Most are aware that starting last month, a large component of the Affordable Care Act (Obamacare) was rolled out. For the first time consumers were able to search for insurance via health care “exchanges.” The general idea is that prices will be lower when companies compete for enrollees. In addition, more and more community members discovered while enrolling in the program that they qualified for Medicaid. An expansion of Medicaid was made part of the law, with more families qualifying for support via the government program.
Unfortunately, headlines regarding the roll-out were dominated by technical glitches. The federal website created to manage the enrollment experienced a range of glitches, preventing many from completing the process and acquiring new insurance via the exchanges. Those working on the project explain that fixes are being made and everything should be running smoothly in a pair of weeks. Predictably, those opposed to the law have jumped on the problems as a sign of inherent problems with everything related to the law.
It is important, however, to step back and take a holistic approach to the law. Obamacare is a complex new law which overhauls many different aspects of the health care world in the United States. Most focus is on new requirements placed upon employers and individuals to purchase health insurance. But that is by no means the only component of the law.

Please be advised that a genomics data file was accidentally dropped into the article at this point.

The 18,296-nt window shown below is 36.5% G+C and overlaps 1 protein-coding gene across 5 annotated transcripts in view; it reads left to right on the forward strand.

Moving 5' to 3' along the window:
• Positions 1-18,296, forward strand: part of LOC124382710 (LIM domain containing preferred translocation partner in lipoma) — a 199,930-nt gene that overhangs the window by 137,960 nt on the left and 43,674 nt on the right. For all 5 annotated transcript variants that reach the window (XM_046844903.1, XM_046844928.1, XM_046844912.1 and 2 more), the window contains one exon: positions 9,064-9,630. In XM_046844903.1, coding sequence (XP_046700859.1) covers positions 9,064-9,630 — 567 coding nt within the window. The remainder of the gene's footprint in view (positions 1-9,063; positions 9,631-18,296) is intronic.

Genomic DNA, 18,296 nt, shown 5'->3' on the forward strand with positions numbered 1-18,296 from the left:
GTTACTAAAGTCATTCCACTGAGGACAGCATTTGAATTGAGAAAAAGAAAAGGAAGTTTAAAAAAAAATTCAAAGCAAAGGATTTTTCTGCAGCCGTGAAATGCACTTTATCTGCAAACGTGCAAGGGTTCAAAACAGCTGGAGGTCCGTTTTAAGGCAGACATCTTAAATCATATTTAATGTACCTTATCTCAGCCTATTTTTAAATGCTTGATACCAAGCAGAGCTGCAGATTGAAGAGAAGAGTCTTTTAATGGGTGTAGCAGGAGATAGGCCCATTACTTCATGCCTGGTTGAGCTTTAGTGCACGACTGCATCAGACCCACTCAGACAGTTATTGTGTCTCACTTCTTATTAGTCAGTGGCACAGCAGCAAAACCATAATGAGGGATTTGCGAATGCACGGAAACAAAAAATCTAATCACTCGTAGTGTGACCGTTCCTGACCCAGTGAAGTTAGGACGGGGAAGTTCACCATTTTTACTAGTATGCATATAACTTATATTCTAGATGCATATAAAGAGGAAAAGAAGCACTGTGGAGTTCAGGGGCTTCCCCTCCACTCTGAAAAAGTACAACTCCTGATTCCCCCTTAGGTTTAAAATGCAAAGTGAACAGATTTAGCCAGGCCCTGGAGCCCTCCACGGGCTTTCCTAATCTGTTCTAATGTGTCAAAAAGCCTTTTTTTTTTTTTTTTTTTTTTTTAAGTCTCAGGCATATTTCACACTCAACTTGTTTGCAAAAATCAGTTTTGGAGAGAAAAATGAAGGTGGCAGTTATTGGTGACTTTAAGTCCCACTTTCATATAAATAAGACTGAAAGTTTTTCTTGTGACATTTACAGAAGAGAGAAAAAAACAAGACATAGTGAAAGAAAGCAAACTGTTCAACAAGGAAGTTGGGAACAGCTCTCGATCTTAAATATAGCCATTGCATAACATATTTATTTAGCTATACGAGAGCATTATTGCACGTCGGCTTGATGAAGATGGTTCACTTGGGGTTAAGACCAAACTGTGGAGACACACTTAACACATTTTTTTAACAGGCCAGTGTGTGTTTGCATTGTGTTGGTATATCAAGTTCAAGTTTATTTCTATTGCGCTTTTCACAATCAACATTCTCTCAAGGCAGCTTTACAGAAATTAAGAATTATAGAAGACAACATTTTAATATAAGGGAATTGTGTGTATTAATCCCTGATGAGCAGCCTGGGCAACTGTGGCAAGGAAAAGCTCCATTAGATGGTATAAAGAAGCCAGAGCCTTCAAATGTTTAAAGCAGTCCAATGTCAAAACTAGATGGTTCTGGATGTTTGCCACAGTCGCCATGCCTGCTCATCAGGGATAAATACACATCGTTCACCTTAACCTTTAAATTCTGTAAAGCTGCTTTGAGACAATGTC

In fact, the law also addresses quality of care concerns with an eye toward improving patient safety.
Preventing Medical Malpractice
This week a Forbes story was published that took a look at just that issue: how Obamacare may help minimize medical errors and prevent malpractice. The interesting point was made that one of the only policy changes that have been brought forward in recent years on the subject essentially has the exact opposite effect of improving patient safety: tort reform. Other than trying to take away legal rights of injured patients, lawmakers have done little to get the problem of medical errors under control, despite the fact that new research continues to show hundreds of thousands of preventable death from preventable errors every year.
The author notes that “large medical malpractice verdicts may be the strongest drivers in making healthcare safer.” After all, profit influences actions at these facilities. By making it abundantly clear that inadequate care will have financial consequences, civil lawsuits are a huge spur pushing policy changes that keep all patients safe.
In fact, an insurer and executive at a risk management firm explained that the main argument against expanded use of the civil justice system–so-called “frivolous lawsuits”–are exaggerated. He noted, “Plaintiffs whose claims lack the fundamental legal components are challenged to find an attorney willing to devote time and out-of-pocket resources, unlikely to find a tolerant court, and even less likely to receive compensation.”
The bottom line: when discussing the “overhaul” of the medical system post-Obamacare, it is important to keep a close eye on quality considerations. Beyond political squabbling and rants about technical glitches, we must not forget the main issue: are we ensuring all medical patients receive adequate care 100% of the time?
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